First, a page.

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Appropriate assignment of privileges

By collins_rf ·
The problems involving user permissions organization wide have been justified by the phrase, ?That?s the way the rest of the division is and it works okay for everybody else?. In some instances user privileges should be stratified based upon the routine work performed. I do not believe that they can objectively plan and implement a better suited user permissions assignment scheme. Therefore a blanket policy is in place There is one other reason why this may well be the case. I am afraid to say that it has more to do with control than it does with providing adequate support in a timely manner. Understandably, security of the network is a universal concern. Monitoring software and virus protection should be in place and violations of policies should be enforced. The problem is that some sections are required to perform software and driver updates as well as hardware configuration and testing that either are hampered by or outright prohibited by the lack of appropriate user privileges. I am not an absolute expert in the field but doubt that the policy maintained by our IT support section must be as rigid. My contention is that if we had support staffers that knew what they were doing then the appropriate protections would be in place, usage and installations could be adequately monitored, backups made on a timely basis and permissions could be applied that allow everyone to do their job. Now that I have described utopia, I need to hear from the community.

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Busy IT staff, large organization

by stress junkie In reply to Appropriate assignment of ...

It is difficult to draw meaningful conclusions from your post. I would need to know a lot more about the circumstances of your situation before I could consider judging the decisions of your IT staff. I can only speculate about a few details of your situation from your post. These are as follows:

- You work for a large organization but what does that mean? The possibilities are so complicated that I can hardly find the words to cover them. Are you part of a large world wide corporation like IBM or Bank of America with many facilities and divisions or are you part of a 200 person corporation with all of the employees in one facility? Note: nobody wants to know which corporation you work for but the characteristics of your situation could be enlightening.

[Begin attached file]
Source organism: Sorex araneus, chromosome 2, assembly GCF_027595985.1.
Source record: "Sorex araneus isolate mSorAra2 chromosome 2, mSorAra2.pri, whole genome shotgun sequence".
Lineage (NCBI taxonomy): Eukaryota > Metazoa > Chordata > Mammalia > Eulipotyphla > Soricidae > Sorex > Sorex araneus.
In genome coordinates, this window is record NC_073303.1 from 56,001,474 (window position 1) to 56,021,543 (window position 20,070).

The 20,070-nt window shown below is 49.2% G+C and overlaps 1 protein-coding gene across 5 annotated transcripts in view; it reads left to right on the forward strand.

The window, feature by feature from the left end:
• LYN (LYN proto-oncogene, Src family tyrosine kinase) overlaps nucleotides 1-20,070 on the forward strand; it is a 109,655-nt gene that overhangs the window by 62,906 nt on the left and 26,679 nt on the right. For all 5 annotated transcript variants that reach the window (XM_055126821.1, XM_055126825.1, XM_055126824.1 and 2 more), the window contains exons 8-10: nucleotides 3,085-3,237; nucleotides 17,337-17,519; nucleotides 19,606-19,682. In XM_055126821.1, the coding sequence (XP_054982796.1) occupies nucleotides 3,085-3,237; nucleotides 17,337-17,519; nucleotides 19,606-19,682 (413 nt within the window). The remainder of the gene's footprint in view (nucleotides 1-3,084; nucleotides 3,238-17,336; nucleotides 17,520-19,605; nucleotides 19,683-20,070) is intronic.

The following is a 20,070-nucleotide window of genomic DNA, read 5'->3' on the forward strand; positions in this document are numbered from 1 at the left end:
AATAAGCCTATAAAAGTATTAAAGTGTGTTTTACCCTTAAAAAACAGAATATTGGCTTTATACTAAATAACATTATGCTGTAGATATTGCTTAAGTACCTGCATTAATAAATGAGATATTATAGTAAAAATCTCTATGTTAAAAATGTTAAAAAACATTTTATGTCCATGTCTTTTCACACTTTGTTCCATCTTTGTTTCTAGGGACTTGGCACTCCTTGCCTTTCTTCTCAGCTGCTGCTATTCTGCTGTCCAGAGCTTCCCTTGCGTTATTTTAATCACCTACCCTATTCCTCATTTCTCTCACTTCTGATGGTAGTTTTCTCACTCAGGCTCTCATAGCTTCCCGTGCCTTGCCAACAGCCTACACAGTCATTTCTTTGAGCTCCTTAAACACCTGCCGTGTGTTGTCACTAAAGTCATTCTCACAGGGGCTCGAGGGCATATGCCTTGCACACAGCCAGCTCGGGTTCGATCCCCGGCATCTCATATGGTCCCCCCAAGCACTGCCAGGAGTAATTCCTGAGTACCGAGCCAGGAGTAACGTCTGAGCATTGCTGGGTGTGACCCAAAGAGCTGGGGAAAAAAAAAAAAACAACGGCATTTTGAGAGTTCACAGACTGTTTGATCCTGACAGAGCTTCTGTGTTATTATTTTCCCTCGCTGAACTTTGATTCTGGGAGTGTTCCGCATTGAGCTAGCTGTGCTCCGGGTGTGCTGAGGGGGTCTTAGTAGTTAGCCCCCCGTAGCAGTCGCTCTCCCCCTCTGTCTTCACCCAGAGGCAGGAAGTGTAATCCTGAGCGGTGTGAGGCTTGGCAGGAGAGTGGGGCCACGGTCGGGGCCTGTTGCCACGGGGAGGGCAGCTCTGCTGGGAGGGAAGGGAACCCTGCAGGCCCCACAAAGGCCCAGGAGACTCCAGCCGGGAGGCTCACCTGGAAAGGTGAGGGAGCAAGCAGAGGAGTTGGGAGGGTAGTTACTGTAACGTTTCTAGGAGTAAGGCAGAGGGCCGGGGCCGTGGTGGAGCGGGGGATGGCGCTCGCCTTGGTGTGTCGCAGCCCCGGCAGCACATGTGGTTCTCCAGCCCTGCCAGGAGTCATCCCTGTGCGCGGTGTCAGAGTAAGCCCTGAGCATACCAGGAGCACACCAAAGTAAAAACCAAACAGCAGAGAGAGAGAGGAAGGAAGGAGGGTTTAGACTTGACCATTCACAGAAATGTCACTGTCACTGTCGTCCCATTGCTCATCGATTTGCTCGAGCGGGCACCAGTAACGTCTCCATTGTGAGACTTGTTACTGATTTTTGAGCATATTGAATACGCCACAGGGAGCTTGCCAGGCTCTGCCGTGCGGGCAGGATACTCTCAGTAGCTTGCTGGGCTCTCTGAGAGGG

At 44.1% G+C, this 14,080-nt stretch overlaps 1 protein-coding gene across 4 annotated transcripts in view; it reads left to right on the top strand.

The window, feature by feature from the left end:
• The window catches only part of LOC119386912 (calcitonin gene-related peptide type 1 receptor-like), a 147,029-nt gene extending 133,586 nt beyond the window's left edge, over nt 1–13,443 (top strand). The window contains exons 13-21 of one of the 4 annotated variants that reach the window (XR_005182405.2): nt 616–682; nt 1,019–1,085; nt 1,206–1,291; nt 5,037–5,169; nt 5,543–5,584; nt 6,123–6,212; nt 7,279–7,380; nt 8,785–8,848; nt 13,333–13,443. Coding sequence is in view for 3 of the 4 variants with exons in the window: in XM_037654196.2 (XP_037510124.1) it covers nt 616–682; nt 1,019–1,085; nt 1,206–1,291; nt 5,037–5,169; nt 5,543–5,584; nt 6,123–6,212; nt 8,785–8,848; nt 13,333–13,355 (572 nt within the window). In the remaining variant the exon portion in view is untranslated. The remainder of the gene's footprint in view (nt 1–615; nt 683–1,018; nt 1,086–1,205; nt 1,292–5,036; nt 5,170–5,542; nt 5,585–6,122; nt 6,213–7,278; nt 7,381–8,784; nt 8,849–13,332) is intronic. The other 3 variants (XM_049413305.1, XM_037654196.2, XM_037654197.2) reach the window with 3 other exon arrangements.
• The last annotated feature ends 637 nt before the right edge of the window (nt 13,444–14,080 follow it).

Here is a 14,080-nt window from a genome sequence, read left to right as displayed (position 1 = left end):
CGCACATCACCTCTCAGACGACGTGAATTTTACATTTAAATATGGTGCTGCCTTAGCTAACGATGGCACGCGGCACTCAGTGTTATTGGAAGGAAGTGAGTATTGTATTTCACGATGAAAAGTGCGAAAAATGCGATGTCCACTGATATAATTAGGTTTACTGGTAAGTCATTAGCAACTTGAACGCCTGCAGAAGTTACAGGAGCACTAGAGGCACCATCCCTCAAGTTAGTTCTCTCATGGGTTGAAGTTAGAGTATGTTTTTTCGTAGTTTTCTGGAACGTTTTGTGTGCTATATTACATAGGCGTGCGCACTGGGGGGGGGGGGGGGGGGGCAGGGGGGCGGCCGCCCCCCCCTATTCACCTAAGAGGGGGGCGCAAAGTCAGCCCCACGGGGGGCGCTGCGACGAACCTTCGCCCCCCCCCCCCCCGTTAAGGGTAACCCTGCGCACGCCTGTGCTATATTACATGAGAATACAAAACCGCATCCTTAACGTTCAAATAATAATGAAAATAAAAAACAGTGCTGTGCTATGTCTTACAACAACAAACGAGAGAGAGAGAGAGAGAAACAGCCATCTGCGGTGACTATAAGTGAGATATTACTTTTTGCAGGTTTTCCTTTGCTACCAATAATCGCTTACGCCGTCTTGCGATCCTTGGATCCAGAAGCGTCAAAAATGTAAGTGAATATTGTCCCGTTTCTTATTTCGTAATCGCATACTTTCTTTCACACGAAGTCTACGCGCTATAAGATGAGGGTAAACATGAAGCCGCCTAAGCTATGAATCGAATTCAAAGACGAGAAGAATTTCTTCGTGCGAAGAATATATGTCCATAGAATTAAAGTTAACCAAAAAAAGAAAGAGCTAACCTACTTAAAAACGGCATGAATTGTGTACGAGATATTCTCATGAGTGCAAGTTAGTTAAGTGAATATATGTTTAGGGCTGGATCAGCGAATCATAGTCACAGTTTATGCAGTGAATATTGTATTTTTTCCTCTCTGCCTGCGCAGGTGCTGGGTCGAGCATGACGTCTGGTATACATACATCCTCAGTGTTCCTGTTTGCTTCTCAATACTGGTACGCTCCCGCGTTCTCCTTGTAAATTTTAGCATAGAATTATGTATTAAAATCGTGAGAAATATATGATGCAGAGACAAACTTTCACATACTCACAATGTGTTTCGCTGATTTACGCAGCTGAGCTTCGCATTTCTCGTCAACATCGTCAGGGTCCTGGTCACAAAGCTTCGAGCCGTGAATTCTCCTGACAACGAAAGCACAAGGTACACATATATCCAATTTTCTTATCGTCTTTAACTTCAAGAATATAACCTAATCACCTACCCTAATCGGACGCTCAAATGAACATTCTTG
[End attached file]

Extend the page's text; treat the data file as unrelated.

- You are not part of the IT staff. Correct?

- IT is not your principle area of expertise. Yes/no?

- You want to have the same capabilities to do things on 'your' computer at work that you have on your personal computer at home.

- IT policies prevent you from performing tasks on 'your' computer at work that you routinely do on your personal computer at home.

- When you ask your IT support people for reasons behind certain policies they don't provide a particularly good answer. Instead they just say something uninformative like "That's the way other departments do it.".

I could make a couple of observations based on the above listed characteristics but I would be able to make better conclusions if I knew more about your situation. For instance, is the corporation geographically fragmented? How is the IT department organized? In other words is there a central policy making body that the IT teams are required to obey? What is the jurisdiction of 'your' IT team? Clearly the last three questions are closely related.

In closing I will speculate that 'your' IT team may not be authorized to make policy decisions. The IT team members that you talk to may be very busy and lacking in communication skills. Hence they don't give you good answers to your inquiries. And lastly, the IT policies to which you object may, in fact, serve the corporation's best interests very well. I will be happy to comment further if you provide more details. Until then I would say that your IT team probably doesn't judge your expertise performing your job so you should trust that they are doing their job properly. :-)

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Ok, hopefully I can provide enough details...

by collins_rf In reply to Busy IT staff, large orga ...

It is public sector or government.

I am not part of the office IT systems support staff.

IT is a major part of my expertise but not my priniciple area of expertise, I am a systems engineer/analyst.

They have charge over three servers and maybe 60 clients, a conservative estimate.

Of 60 clients, our section of 6 operate on what used to be 8 networked machines in 2 locations subdivided into 6 offices and one laboratory. These clients must evaluate software used in field monitoring sites, interface for data retrieval and perform remote systems diagnostics, draft standard operating procedures and perform many other functions for the job.

We 6 perform the opperation of monitoring support for some 50 sites in a regulatory atmospheric monitoring network distributed up to 400 miles away from our laboratory. In order to maintain compliance with state and federal regulations we must operate the systems in the network from an adminstrative permissions perspective. We must have the capability to perform complete replacement and reloading of software within 24 hours, and we usually do. Fortunately our group maintains sole charge of the monitoring network itself. Because of this we can maintain that minimum downtime performance. The ambient network is separate from the office systems network but must interface at various levels in order to be maintained in 24 hour regulatory monitoring operations.

On the otherhand our network operations are the charge of the IT support staff that I mentioned beforehand.

Regarding ease of use, interfacing with the office systems network and your next two questions, Yes and yes. Albeit strictly, and I mean strictly for work purposes, having the permissions in place to load and test vendor software and to perform some evalutations, some programming, some prototyping and settings tweeking make doing the job and getting it done oh so much faster and more efficient. The current policies in place mean either waiting a week to three weeks to accomplish the same task or not being able to fully function. Either way thier response is the same.